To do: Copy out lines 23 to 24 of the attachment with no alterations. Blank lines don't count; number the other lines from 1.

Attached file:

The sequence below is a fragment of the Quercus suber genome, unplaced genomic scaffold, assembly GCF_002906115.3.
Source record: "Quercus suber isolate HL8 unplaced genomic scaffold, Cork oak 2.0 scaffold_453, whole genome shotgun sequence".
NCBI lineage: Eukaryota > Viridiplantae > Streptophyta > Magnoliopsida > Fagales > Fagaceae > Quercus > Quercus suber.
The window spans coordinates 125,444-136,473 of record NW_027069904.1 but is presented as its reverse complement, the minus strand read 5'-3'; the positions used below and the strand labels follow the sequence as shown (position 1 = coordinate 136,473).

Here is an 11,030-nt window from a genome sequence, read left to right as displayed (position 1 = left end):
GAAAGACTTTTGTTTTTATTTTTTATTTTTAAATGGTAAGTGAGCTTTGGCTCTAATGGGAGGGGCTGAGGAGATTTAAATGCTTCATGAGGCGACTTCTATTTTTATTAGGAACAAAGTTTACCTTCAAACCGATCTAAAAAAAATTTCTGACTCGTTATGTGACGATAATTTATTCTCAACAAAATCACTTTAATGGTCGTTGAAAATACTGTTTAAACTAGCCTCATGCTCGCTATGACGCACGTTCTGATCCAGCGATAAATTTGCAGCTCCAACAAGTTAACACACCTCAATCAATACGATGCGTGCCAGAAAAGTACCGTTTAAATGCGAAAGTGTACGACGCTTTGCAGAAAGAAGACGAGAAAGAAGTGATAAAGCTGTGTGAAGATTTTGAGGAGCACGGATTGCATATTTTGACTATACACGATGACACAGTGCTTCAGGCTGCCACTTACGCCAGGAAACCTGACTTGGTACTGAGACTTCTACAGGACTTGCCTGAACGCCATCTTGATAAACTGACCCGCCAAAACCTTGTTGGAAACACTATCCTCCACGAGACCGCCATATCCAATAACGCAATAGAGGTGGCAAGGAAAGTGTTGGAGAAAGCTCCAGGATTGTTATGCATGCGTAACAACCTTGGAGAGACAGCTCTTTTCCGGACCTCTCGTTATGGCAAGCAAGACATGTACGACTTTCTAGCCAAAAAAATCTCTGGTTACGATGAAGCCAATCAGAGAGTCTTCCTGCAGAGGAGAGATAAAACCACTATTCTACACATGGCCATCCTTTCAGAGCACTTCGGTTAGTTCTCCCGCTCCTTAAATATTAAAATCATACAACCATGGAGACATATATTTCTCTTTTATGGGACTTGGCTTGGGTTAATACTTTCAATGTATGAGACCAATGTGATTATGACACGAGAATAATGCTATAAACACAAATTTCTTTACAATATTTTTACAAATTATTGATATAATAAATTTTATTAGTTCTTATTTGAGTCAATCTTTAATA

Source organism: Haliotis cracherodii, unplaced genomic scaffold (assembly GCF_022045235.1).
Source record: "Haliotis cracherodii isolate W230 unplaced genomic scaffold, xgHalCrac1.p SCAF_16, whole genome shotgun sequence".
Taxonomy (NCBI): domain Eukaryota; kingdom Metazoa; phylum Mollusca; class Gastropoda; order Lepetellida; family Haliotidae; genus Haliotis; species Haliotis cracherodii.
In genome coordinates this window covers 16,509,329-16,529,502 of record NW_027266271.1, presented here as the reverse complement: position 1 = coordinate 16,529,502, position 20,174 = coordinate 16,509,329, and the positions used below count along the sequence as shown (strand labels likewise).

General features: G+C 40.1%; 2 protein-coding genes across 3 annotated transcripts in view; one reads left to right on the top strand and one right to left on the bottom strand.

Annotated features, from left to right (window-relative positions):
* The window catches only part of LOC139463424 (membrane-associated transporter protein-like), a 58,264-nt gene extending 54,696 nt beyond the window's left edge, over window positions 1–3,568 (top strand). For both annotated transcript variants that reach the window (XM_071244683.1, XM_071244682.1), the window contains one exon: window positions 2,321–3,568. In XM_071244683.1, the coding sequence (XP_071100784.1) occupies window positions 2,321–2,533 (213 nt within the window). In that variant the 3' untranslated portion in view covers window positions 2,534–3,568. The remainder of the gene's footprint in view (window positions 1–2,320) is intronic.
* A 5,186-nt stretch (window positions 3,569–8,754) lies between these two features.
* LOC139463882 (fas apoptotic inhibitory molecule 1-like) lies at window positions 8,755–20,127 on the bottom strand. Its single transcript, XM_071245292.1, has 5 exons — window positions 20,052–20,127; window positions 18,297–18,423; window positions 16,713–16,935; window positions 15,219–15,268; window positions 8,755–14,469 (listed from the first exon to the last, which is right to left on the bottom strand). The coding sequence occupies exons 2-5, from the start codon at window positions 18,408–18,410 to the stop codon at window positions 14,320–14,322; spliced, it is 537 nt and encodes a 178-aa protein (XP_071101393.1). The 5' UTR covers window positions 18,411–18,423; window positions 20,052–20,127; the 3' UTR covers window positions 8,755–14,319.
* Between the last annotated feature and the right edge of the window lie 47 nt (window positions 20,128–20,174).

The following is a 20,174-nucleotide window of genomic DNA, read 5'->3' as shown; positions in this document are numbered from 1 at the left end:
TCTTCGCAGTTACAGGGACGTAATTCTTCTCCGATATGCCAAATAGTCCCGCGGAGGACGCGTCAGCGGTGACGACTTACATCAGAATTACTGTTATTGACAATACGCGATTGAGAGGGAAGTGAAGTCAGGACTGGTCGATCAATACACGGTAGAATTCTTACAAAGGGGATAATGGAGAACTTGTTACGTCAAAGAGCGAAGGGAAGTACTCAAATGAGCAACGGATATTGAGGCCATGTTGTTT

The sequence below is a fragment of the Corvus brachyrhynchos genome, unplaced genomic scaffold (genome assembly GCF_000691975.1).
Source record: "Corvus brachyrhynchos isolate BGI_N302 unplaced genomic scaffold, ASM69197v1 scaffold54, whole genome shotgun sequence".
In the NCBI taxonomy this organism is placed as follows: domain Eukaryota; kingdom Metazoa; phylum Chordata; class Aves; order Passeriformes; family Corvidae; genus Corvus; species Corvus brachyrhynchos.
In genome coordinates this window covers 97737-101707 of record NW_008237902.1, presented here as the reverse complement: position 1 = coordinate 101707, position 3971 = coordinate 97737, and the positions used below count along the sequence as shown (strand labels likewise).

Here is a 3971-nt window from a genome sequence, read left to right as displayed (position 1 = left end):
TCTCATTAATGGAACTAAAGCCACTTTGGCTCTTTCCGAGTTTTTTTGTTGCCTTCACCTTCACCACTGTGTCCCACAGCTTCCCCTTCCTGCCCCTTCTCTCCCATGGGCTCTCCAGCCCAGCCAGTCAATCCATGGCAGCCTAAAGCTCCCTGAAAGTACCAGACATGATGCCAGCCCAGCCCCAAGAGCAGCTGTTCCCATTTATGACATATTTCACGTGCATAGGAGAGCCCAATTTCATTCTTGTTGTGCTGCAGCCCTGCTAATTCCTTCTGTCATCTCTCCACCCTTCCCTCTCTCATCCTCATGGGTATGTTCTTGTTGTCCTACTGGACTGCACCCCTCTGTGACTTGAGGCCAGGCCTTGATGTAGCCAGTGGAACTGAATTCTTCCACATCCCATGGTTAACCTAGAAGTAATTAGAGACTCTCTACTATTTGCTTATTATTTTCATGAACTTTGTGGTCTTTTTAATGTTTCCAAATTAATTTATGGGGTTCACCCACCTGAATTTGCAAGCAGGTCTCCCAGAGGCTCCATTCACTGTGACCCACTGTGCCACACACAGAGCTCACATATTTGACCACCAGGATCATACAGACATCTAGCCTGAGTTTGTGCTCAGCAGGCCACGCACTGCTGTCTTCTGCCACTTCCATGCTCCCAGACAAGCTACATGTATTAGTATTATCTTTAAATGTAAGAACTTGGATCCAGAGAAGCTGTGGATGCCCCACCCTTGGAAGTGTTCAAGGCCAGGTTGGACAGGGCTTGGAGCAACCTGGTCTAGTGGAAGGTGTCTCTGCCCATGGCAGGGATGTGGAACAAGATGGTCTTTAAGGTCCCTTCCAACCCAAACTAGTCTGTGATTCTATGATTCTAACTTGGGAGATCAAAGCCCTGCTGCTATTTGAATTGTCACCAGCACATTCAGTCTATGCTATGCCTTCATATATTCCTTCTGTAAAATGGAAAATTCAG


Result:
Here is a 3971-nt window from a genome sequence, read left to right as displayed (position 1 = left end):
TCTCATTAATGGAACTAAAGCCACTTTGGCTCTTTCCGAGTTTTTTTGTTGCCTTCACCTTCACCACTGTGTCCCACAGCTTCCCCTTCCTGCCCCTTCTCTCCCATGGGCTCTCCAGCCCAGCCAGTCAATCCATGGCAGCCTAAAGCTCCCTGAAAGTACCAGACATGATGCCAGCCCAGCCCCAAGAGCAGCTGTTCCCATTTATGACATATTTCACGTGCATAGGAGAGCCCAATTTCATTCTTGTTGTGCTGCAGCCCTGCTAATTCCTTCTGTCATCTCTCCACCCTTCCCTCTCTCATCCTCATGGGTATGTTCTTGTTGTCCTACTGGACTGCACCCCTCTGTGACTTGAGGCCAGGCCTTGATGTAGCCAGTGGAACTGAATTCTTCCACATCCCATGGTTAACCTAGAAGTAATTAGAGACTCTCTACTATTTGCTTATTATTTTCATGAACTTTGTGGTCTTTTTAATGTTTCCAAATTAATTTATGGGGTTCACCCACCTGAATTTGCAAGCAGGTCTCCCAGAGGCTCCATTCACTGTGACCCACTGTGCCACACACAGAGCTCACATATTTGACCACCAGGATCATACAGACATCTAGCCTGAGTTTGTGCTCAGCAGGCCACGCACTGCTGTCTTCTGCCACTTCCATGCTCCCAGACAAGCTACATGTATTAGTATTATCTTTAAATGTAAGAACTTGGATCCAGAGAAGCTGTGGATGCCCCACCCTTGGAAGTGTTCAAGGCCAGGTTGGACAGGGCTTGGAGCAACCTGGTCTAGTGGAAGGTGTCTCTGCCCATGGCAGGGATGTGGAACAAGATGGTCTTTAAGGTCCCTTCCAACCCAAACTAGTCTGTGATTCTATGATTCTAACTTGGGAGATCAAAGCCCTGCTGCTATTTGAATTGTCACCAGCACATTCAGTCTATGCTATGCCTTCATATATTCCTTCTGTAAAATGGAAAATTCAG